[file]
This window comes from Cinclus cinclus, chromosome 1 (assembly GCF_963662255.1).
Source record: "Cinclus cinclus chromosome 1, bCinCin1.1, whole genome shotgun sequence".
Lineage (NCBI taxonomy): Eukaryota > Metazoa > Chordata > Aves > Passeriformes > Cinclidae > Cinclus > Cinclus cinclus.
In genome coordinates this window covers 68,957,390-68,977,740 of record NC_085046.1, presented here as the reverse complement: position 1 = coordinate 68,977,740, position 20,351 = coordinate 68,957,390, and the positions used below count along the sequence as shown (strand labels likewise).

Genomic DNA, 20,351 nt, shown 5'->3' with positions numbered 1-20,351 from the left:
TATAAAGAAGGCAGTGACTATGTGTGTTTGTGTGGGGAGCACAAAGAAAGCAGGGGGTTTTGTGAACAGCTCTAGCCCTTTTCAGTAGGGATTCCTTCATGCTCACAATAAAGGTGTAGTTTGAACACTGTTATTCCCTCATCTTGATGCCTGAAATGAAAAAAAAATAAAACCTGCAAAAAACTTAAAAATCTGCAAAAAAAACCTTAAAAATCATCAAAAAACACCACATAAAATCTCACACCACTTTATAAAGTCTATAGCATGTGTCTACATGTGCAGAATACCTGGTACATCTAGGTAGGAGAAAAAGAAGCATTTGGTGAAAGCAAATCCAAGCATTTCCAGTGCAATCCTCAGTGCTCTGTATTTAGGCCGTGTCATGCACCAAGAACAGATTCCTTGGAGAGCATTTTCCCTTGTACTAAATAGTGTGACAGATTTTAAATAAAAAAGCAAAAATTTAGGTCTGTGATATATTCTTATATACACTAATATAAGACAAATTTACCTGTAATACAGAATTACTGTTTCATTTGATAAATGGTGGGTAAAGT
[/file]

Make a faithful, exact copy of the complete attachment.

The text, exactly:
This window comes from Cinclus cinclus, chromosome 1 (assembly GCF_963662255.1).
Source record: "Cinclus cinclus chromosome 1, bCinCin1.1, whole genome shotgun sequence".
Lineage (NCBI taxonomy): Eukaryota > Metazoa > Chordata > Aves > Passeriformes > Cinclidae > Cinclus > Cinclus cinclus.
In genome coordinates this window covers 68,957,390-68,977,740 of record NC_085046.1, presented here as the reverse complement: position 1 = coordinate 68,977,740, position 20,351 = coordinate 68,957,390, and the positions used below count along the sequence as shown (strand labels likewise).

Genomic DNA, 20,351 nt, shown 5'->3' with positions numbered 1-20,351 from the left:
TATAAAGAAGGCAGTGACTATGTGTGTTTGTGTGGGGAGCACAAAGAAAGCAGGGGGTTTTGTGAACAGCTCTAGCCCTTTTCAGTAGGGATTCCTTCATGCTCACAATAAAGGTGTAGTTTGAACACTGTTATTCCCTCATCTTGATGCCTGAAATGAAAAAAAAATAAAACCTGCAAAAAACTTAAAAATCTGCAAAAAAAACCTTAAAAATCATCAAAAAACACCACATAAAATCTCACACCACTTTATAAAGTCTATAGCATGTGTCTACATGTGCAGAATACCTGGTACATCTAGGTAGGAGAAAAAGAAGCATTTGGTGAAAGCAAATCCAAGCATTTCCAGTGCAATCCTCAGTGCTCTGTATTTAGGCCGTGTCATGCACCAAGAACAGATTCCTTGGAGAGCATTTTCCCTTGTACTAAATAGTGTGACAGATTTTAAATAAAAAAGCAAAAATTTAGGTCTGTGATATATTCTTATATACACTAATATAAGACAAATTTACCTGTAATACAGAATTACTGTTTCATTTGATAAATGGTGGGTAAAGT